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There came to him many a maiden,

Whose eyes had forgot to shine ; And widows, with grief o’erladen, For a draught of his sleepy wine.

Hurrah ! for the coal-black wine!

The scholar left all his learning,

The poet his fancied woes ;
And the beauty her bloom returning,
Like life to the fading rose.

Hurrah ! for the coal-black wine!

All came to the royal old fellow,

Who laugh'd till his eyes dropp'd brine ;
As he gave them his hand so yellow,
And pledged them in death's black wine.

Hurrah! hurrah !
Hurrah ! for the coal-black wine!

DIRGE.

Let the moaning music die,
Let the hope-deceived fly,
Turn’d by strong neglect to pain!
Let the mind desert the brain,
Leaving all to dark decay,
Like a lump of idle clay!

They are gone who loved and-died,
The once lover and his bride;
Therefore we our sorrow weave
Into songs ;- yet wherefore grieve?
Though they sleep an endless sleep,
Why should we despair and weep?
They are gone together :
They are safe from wind and weather,
Lightning and the drowning rain,
And the hell of earthly pain.
They are dead ;-or if they live,
There is One who can forgive,
Though a thousand errors ran
Through the fond, false heart of man,

Let the moaning music perish!
Wherefore should we strive to cherish
Sorrow, like the desert rain ?
Though we weep, we weep in vain!
They are gone together,

Haply to the summer shores,
Where the bright and cloudless weather

Shineth, and for ever pours
Music with the flooding light,

And the night doth chase the day,
And the morn doth chase the night,

Like a starry fawn away!

They are gone-where pleasure reigns
Sinless on the golden plains,
Far above the scathing thunder,

Far above the storms and jars
Of earth, and live delighted under

The bright silence of the stars!
Therefore let the music die,-
Thoughtless hope and sorrow fly :
They are happy,-happier than
We who, in the mask of man,
Pour our unavailing tears
Over Beauty's number'd years!

SERENADE.

AWAKE !-the starry midnight hour

Hangs charmed, and pauseth in its flight ;
In its own sweetness sleeps the flower,
And the doves lie hushed in deep delight !

Awake! awake!
Look forth, my love, for love's sweet sake!

Awake !-soft dews will soon arise

From daisied mead, and thorny brake; Then, sweet, uncloud those eastern eyes, And like the tender morning break!

Awake! awake!

Awake!—within the musk-rose bower

I watch, pale flower of love, for thee ;
Ah, come and shew the starry hour
What wealth of love thou hidest from me!

Awake! awake!
Shew all thy love, for love's sweet sake!

Awake!-ne'er heed, though listening night

Steal music from thy silver voice;
Uncloud thy beauty rare and bright,
And bid the world and me rejoice!

Awake! awake!
She comes, at last, for love's sweet sake!

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We toil—through pain and wrong;

We fight, and fly;
We love, we lose--and then, ere long,

Stone-dead we lie.
O life! is all thy song
“ Endure and—die ?”

TO A WOUNDED SINGING BIRD.

Poor singer ! hath the fowler's gun,

Or the sharp winter done thee harm? We'll lay thee gently in the sun,

And breathe on thee, and keep thee warm; Perhaps some human kindness still May make amends for human ill.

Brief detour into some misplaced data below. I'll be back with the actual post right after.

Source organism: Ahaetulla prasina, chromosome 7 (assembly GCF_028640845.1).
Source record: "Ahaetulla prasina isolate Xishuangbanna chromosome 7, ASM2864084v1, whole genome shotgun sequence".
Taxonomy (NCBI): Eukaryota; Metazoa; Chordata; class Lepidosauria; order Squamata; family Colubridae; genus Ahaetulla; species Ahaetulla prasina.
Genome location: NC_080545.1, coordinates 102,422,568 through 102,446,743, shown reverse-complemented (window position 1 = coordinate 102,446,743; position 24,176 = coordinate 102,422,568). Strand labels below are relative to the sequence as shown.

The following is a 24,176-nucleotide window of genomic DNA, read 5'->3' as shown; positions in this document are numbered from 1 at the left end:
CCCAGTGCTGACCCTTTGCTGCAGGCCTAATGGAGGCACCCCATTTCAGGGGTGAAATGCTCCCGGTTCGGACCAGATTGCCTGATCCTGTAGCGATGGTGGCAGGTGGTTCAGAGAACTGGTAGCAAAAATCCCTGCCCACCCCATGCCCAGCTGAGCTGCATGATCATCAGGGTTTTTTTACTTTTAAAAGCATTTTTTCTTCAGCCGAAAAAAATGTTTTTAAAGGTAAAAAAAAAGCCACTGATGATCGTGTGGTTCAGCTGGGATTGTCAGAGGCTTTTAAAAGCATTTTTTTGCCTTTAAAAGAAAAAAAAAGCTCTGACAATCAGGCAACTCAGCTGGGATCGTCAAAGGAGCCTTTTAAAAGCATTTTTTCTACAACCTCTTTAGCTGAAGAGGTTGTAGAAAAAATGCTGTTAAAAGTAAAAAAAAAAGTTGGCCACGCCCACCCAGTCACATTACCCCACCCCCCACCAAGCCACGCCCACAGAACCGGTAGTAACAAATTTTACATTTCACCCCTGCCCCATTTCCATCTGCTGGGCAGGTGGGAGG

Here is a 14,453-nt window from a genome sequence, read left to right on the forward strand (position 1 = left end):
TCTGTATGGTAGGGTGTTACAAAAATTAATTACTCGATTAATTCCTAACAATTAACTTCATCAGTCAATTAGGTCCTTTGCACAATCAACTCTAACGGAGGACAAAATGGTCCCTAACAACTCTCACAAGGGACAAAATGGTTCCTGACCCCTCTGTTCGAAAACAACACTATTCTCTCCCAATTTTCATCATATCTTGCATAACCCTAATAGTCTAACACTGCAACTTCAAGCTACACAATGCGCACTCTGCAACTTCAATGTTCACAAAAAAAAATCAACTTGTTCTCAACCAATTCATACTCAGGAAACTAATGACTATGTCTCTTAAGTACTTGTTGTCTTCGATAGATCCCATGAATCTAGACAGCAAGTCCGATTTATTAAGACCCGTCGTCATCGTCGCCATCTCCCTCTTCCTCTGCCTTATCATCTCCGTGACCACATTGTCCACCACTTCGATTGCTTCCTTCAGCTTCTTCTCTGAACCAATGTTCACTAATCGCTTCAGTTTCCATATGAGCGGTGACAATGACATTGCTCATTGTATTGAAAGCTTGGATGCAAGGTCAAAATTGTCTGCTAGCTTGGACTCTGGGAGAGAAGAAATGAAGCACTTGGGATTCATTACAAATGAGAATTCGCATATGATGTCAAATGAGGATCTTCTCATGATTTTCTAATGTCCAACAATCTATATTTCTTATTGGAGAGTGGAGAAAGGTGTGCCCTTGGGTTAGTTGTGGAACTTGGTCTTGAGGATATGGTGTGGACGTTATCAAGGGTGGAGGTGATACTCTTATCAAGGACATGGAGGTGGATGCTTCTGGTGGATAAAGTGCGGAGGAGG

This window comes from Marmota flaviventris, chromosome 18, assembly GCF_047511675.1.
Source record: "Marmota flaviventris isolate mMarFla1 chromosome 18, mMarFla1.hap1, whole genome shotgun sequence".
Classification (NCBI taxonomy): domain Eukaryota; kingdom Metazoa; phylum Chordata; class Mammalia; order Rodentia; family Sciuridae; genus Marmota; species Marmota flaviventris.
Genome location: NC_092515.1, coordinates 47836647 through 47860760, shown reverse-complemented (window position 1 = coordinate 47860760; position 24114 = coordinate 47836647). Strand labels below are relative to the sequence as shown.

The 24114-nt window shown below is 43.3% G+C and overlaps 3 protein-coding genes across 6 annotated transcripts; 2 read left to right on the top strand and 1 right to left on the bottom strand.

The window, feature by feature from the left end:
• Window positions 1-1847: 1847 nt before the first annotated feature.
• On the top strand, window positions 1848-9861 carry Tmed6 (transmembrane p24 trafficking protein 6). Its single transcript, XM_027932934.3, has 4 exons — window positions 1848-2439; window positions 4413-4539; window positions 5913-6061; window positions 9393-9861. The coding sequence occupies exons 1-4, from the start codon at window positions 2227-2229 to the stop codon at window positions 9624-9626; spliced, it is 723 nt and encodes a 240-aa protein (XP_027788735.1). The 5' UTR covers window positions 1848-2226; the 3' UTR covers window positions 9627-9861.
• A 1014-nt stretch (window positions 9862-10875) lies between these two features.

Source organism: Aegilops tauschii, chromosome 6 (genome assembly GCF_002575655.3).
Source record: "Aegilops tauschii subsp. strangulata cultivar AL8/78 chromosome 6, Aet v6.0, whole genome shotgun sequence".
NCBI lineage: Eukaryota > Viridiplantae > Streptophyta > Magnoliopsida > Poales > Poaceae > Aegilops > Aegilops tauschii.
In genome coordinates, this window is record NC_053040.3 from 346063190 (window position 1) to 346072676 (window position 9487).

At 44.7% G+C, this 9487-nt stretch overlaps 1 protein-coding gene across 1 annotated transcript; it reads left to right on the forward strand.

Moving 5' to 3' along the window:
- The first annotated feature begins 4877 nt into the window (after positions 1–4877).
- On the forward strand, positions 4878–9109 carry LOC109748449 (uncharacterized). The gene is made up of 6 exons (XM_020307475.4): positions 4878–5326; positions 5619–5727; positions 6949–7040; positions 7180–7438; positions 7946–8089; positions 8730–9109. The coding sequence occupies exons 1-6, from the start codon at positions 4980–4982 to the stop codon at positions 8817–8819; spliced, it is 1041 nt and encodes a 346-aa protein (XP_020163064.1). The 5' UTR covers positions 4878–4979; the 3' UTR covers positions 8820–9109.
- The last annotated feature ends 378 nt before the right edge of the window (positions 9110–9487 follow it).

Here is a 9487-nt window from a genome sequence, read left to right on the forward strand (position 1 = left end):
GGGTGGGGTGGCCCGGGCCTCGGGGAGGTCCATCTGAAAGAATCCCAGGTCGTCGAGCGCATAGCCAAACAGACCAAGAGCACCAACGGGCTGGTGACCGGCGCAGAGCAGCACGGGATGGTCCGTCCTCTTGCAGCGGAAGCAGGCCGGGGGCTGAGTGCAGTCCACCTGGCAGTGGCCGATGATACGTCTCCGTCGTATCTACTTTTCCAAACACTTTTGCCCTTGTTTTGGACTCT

We'll take thee in, and nurse thee well,

And save thee from the winter wild, Till summer fall on field and fell,

And thou shalt be our feather'd child ; And tell us all thy pain and wrong, When thou canst speak again in song.

Fear not, nor tremble, little bird,

We'll use thee kindly now;
And sure there's in a friendly word

An accent even thou shouldst know;
For kindness which the heart doth teach
Disdaineth all peculiar speech :

'Tis common to the bird and brute,

To fallen man, to angel bright; And sweeter 'tis than lonely lute

Heard in the air at night; Divine and universal tongue, Whether by bird or spirit sung!

But, hark ! is that a sound we hear

Come chirping from its throat,
Faint, short—but weak—and very clear,

And like a little grateful note ?
Another? ha! look where it lies,–
It shivers,-gasps,-is still,-it dies !

'Tis dead ! 'tis dead! and all our care

Is useless. Now, in vain
The mother's woe doth pierce the air,

Calling her nestling bird again!
All's vain; the singer's heart is cold,

AN INVOCATION TO BIRDS.

COME, all ye feathery people of mid air,
Who sleep ʼmidst rocks, or on the mountain summits
Lie down with the wild winds; and ye who build
Your homes amidst green leaves by grottos cool;
And ye, who on the flat sands hoard your eggs
For suns to ripen, come! O phenix rare !
If death hath spared, or philosophic search
Permit thee still to own thy haunted nest,
Perfect Arabian,- lonely nightingale !
Dusk creature, who art silent all day long,
But when pale eve unseals thy clear throat, loosest
Thy twilight music on the dreaming boughs,
Until they waken ; and thou, cuckoo bird,
Who art the ghost of sound, having no shape
Material, but dost wander far and near,
Like untouch'd echo whom the woods deny
Sight of her love, come all to my slow charm!
Come thou, sky-climbing bird, wakener of morn,
Who springest like a thought unto the sun,
And from his golden floods dost gather wealth
(Epithalamium and Pindarique song),
And with it enrich our ears ; come all to me,
Beneath the chamber where my lady lies,
And, in your several musics, whisper-Love!

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